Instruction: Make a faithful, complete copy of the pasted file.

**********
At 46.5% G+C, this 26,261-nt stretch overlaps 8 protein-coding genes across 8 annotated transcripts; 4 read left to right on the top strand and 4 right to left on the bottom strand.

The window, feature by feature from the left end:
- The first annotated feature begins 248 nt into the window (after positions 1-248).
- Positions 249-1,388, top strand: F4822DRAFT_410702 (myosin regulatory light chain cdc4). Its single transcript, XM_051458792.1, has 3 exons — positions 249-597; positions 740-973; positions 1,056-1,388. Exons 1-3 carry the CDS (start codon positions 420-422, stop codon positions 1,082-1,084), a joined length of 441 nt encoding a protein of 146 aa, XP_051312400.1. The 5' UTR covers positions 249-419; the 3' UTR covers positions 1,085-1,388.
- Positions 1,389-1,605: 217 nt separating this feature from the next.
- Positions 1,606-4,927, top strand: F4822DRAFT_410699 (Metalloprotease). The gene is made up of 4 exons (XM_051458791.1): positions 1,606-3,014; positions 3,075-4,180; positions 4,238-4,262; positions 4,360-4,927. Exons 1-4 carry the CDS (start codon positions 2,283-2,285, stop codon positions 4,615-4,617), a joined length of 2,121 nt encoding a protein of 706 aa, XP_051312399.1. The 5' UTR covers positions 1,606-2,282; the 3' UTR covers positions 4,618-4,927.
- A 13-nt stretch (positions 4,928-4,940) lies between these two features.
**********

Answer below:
At 46.5% G+C, this 26,261-nt stretch overlaps 8 protein-coding genes across 8 annotated transcripts; 4 read left to right on the top strand and 4 right to left on the bottom strand.

The window, feature by feature from the left end:
- The first annotated feature begins 248 nt into the window (after positions 1-248).
- Positions 249-1,388, top strand: F4822DRAFT_410702 (myosin regulatory light chain cdc4). Its single transcript, XM_051458792.1, has 3 exons — positions 249-597; positions 740-973; positions 1,056-1,388. Exons 1-3 carry the CDS (start codon positions 420-422, stop codon positions 1,082-1,084), a joined length of 441 nt encoding a protein of 146 aa, XP_051312400.1. The 5' UTR covers positions 249-419; the 3' UTR covers positions 1,085-1,388.
- Positions 1,389-1,605: 217 nt separating this feature from the next.
- Positions 1,606-4,927, top strand: F4822DRAFT_410699 (Metalloprotease). The gene is made up of 4 exons (XM_051458791.1): positions 1,606-3,014; positions 3,075-4,180; positions 4,238-4,262; positions 4,360-4,927. Exons 1-4 carry the CDS (start codon positions 2,283-2,285, stop codon positions 4,615-4,617), a joined length of 2,121 nt encoding a protein of 706 aa, XP_051312399.1. The 5' UTR covers positions 1,606-2,282; the 3' UTR covers positions 4,618-4,927.
- A 13-nt stretch (positions 4,928-4,940) lies between these two features.